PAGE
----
Ten seasons ago when Carlos Kalmar was made principal conductor of the Grant Park Music Festival, hearing Mahler performed by the Grant Park Orchestra was a rarity. But one of Kalmar’s earliest concerts here was a stunning performance of the Mahler “Resurrection” Symphony No. 2, and it was that extraordinary concert that led to his being hired for the post. Kalmar, who was born in Uruguay to Austrian parents and had his musical training in Vienna and spent his early career conducting in Europe, admits that he had never heard of the GPO when former artistic director James W. Palermo first invited him to guest-conduct here back in 1998. “I expected that a city the size of Chicago would have a ‘good’ orchestra,” Kalmar recalls, “but they were so immediately responsive.” Palermo asked Kalmar back the following 1999 season to conduct the Mahler, and neither he nor the Grant Park Orchestra have ever been the same. “I didn’t know it at the time,” says Kalmar, “because I didn’t even know they were looking for someone [to become principal conductor], but that became my ‘audition’ piece. Well, if you can’t get a reaction from a piece like that, you’re not much of a conductor!”
There have been several Kalmar/GPO performances of Mahler since—including last year’s memorable season-ending Harris Theater traversal of the Mahler Ninth—but no more than one work per season, tops, mainly because of the huge amount of rehearsal time that these gargantuan works need to be properly prepared. The occasion of Kalmar’s tenth anniversary as principal conductor and the transformation of that position to where his responsibilities are truly emerging as that of a bona fide music director if not in title but in practice; that is, Kalmar, not an administrator, is now making the major programming decisions for the festival, is celebratory cause for pause to look back at where the festival has come under Kalmar, as well as where it is going. As such, Kalmar and the GPO and Chorus are returning to where it all began to close out this year’s festival, i.e., the Mahler “Resurrection” Symphony No. 2, the first time ever that the mammoth work will be performed in the Pritzker Pavilion (the 1999 performance was before Millennium Park was built and took place in the old Petrillo Music Shell).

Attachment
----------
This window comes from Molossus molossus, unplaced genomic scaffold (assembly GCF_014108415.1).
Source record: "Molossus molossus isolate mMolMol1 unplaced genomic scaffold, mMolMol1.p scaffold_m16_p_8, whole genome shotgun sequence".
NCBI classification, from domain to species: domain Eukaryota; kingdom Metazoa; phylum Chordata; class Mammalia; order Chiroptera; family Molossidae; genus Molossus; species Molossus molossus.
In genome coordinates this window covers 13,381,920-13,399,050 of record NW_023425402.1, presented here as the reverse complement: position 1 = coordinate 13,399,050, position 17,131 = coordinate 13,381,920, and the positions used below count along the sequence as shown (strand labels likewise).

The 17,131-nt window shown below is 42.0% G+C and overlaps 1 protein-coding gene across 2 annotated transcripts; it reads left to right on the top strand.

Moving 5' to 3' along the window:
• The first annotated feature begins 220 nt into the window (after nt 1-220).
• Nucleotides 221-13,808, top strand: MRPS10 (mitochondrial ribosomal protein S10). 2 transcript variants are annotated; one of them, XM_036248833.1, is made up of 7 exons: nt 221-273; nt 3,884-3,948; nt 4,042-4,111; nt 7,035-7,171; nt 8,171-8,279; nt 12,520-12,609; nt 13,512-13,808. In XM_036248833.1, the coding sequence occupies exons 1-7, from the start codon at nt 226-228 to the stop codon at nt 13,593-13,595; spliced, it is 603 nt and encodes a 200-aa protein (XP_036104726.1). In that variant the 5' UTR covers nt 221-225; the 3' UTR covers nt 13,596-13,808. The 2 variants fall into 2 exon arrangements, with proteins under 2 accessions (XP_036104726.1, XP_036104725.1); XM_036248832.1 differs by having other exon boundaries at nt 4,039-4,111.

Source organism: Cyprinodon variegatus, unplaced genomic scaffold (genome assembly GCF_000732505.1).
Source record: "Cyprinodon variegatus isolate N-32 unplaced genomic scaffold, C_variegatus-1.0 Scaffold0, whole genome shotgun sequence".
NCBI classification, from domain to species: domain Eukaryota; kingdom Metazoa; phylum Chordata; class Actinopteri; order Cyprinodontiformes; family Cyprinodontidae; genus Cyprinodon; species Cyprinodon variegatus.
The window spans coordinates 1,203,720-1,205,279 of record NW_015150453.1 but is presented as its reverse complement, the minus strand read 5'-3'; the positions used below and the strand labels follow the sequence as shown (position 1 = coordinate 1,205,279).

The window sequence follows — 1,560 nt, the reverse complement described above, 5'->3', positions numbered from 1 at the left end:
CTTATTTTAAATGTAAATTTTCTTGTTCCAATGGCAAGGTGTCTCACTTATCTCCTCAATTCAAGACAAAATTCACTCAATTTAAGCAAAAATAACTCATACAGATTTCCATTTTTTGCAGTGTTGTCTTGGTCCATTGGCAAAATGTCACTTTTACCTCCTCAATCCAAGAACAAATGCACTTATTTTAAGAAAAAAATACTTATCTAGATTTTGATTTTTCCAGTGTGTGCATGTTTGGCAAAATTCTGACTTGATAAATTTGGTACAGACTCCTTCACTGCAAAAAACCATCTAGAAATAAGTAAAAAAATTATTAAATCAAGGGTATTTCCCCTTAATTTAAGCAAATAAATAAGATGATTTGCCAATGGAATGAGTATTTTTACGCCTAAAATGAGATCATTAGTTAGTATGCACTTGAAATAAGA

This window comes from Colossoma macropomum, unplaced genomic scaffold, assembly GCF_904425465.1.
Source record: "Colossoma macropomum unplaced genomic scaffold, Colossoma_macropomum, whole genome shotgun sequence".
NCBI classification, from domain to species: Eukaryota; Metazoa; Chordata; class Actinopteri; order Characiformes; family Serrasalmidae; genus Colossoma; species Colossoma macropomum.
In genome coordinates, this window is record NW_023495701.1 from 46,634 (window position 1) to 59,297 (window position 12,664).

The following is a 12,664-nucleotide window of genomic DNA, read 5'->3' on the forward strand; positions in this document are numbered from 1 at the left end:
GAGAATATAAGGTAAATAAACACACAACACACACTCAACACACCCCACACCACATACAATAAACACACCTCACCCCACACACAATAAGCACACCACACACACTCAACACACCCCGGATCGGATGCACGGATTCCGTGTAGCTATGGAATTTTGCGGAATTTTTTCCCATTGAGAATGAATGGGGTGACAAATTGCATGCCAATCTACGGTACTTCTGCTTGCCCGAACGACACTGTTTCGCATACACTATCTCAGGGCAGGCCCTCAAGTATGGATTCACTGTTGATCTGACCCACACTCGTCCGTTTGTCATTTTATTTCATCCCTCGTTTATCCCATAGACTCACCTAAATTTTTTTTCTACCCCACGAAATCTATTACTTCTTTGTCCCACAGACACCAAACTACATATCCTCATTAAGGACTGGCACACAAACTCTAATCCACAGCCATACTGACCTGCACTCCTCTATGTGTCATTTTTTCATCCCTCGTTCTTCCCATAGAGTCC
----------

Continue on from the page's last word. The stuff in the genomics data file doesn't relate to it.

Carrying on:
From its ferocious death-march movement that had initially served as a symphonic poem all on its own to its yearning “Urlicht” setting for mezzo soprano (Allyson McHardy) to its subdued, almost anti-Verdi “Requiem” portrayal of the last trumpet with its slow, steady and hauntingly beautiful Great Summons’ brass fanfare to the hushed, almost inaudible use of low chorus that will serve as a spectacular showcase for Christopher Bell’s also extremely significant important work with the Grant Park Chorus as it soars heavenward (with help from soloists McHardy and soprano Karina Gauvin) in one of the most thrilling climactic tension and release build-up and resolutions in all of music, it would be hard to imagine a more fitting nor thrilling crown to Kalmar’s first decade at the helm of the country’s largest remaining free classical music festival. (Dennis Polkow)
August 20, 6:30pm; August 21, 7:30pm; Millennium Park’s Pritzker Pavilion, (312)742-7638. Free.